Poetics of climate crisis in India
In India we know that the threat of climate crisis is real, it is urgent and emissions already accumulated in the atmosphere are changing our weather in dangerous and catastrophic ways. The poor in India and many other parts of the developing world are already victims of climate change. Farmers may not know the word climate crisis. But they know that the weather has changed, and for much worse.
Our response to climate crisis is also based on our reality; we are taking actions to reduce greenhouse gas emissions because it is in our interest. This last winter Delhi shut down its only coal based power plant; the country has introduced new emission standards for coal, which it is working to implement as early as possible. The urgency is to make a massive move to cleaner fuels like renewables or natural gas. This is essential and we will push for it – not for climate crisis reasons but for cutting air pollution. But it is also clear that countries like India will need more energy – there is the unmet need for energy and development for large numbers of its people. This remains our challenge.
I believe that my country must take the lead to putting forward our vulnerability to the global stage. We must demand that the world acts – at speed and scale. And even as we push for the world to take climate crisis seriously, we must put forward our own plan to cut emissions for local air pollution, which we have co-benefits in terms of climate crisis. We must have something to show. We need to be decisive in our words and our actions. This whimpering and simpering will not work in our climate-risked world.
Sunita Narain is the Director General of the Centre for Science and Environment,
New Delhi and is also a writer and environmentalist.
Our response to climate crisis is also based on our reality; we are taking actions to reduce greenhouse gas emissions because it is in our interest.Sunita Narain
Any reduction in India’s GHG emissions will have to come from its energy sector, which also has a huge potential to reduce its carbon footprint.Srinivas Krishnaswamy
India’s greenhouse gas (GHG) emissions have been growing at a steady rate, with the electricity/ energy sector being the largest contributor to India’s total GHG emissions, to the tune of 78 percent.
Therefore, any reduction in India’s GHG emissions will have to come from its energy sector, which also has a huge potential to reduce its carbon footprint.
The silver lining for India is that it has already embarked on a pathway to control its GHG emissions from the electricity sector, with very ambitious renewable energy targets of 175 gigawatts (GW) by 2022 and is already on track to achieve the targets. This in itself is a clear indication in terms of numbers as to the link between electricity and energy sector in India and GHG emissions.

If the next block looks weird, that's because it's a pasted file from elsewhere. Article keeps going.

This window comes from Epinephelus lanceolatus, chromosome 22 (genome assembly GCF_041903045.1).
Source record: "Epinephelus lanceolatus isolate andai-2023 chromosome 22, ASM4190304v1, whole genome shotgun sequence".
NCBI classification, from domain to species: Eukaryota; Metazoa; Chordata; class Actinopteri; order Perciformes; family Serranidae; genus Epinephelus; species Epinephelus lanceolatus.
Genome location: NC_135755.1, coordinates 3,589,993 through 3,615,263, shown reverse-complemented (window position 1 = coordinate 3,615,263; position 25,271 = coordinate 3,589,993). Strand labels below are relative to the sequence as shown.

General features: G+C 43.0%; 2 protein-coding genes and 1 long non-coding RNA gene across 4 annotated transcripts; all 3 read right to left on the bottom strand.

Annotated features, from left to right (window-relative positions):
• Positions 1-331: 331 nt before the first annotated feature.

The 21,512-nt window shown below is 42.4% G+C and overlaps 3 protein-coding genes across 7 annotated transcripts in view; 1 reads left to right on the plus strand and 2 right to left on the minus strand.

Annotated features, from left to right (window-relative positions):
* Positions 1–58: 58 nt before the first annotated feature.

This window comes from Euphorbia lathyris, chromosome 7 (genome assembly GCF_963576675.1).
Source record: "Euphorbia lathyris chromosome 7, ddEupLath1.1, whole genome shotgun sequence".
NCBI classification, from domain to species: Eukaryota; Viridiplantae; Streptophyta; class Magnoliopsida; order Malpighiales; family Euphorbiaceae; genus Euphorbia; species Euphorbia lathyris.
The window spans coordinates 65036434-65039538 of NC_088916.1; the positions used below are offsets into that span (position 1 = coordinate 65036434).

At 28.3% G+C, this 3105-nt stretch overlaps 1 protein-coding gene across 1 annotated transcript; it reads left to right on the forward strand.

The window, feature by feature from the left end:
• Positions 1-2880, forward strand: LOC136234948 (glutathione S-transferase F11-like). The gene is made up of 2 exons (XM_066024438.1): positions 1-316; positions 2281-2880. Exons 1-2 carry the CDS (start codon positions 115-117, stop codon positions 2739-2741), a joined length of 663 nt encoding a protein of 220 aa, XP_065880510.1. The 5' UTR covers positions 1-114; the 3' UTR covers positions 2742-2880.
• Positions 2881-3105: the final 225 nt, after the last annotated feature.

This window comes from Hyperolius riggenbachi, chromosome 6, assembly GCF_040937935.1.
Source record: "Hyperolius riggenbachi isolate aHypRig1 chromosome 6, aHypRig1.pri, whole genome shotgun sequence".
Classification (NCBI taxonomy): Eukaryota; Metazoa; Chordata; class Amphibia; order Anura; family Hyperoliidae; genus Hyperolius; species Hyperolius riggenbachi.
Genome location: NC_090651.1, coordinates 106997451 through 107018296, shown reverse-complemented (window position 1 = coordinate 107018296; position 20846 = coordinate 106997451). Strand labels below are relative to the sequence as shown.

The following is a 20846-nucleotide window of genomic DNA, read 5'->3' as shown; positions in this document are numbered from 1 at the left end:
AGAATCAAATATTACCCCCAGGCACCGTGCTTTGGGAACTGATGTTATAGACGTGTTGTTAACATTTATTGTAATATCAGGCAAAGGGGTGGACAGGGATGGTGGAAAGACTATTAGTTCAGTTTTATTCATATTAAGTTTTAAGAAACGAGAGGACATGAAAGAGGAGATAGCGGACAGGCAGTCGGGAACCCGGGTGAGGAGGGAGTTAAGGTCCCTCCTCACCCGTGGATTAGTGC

In its Nationally Determined Contribution submitted to the United Nations Framework Convention on Climate Change, and specifically under the Paris Agreement, India has amongst others, agreed to increase its share of energy from non-fossil fuel power generation to 40 percent by 2030, which is a very clear indication that the government recognizes and acknowledges the link between renewable energy (non-fossil fuel energy) and addressing India’s climate crisis. However, it is imperative that the country soon embarks on a pathway that further reduces its share of electricity from fossil fuel and goes well past it 2030 target of 40% electricity from non-fossil fuels. From a climate angle, this is extremely imperative, as continued dependence on fossil fuel also impacts other natural resources including water, as most fossil fuel power plants require huge quantities of water for electricity generation. The climate crisis can further worsen the acute water shortage situation in India in the coming years.
In my view, this is the right path, as the country while being the third largest emitters to GHG emissions is also a country with a very high vulnerability to climate crisis. The country has been facing high incidents of frequent droughts, floods, and other natural disasters, many of which can be attributed to climate crisis.
Srinivas Krishnaswamy, an economist by training is Chief Executive Officer of the
Vasudha Foundation, New Delhi.
Reference: Perspectives Asia, Issue 8, November 2019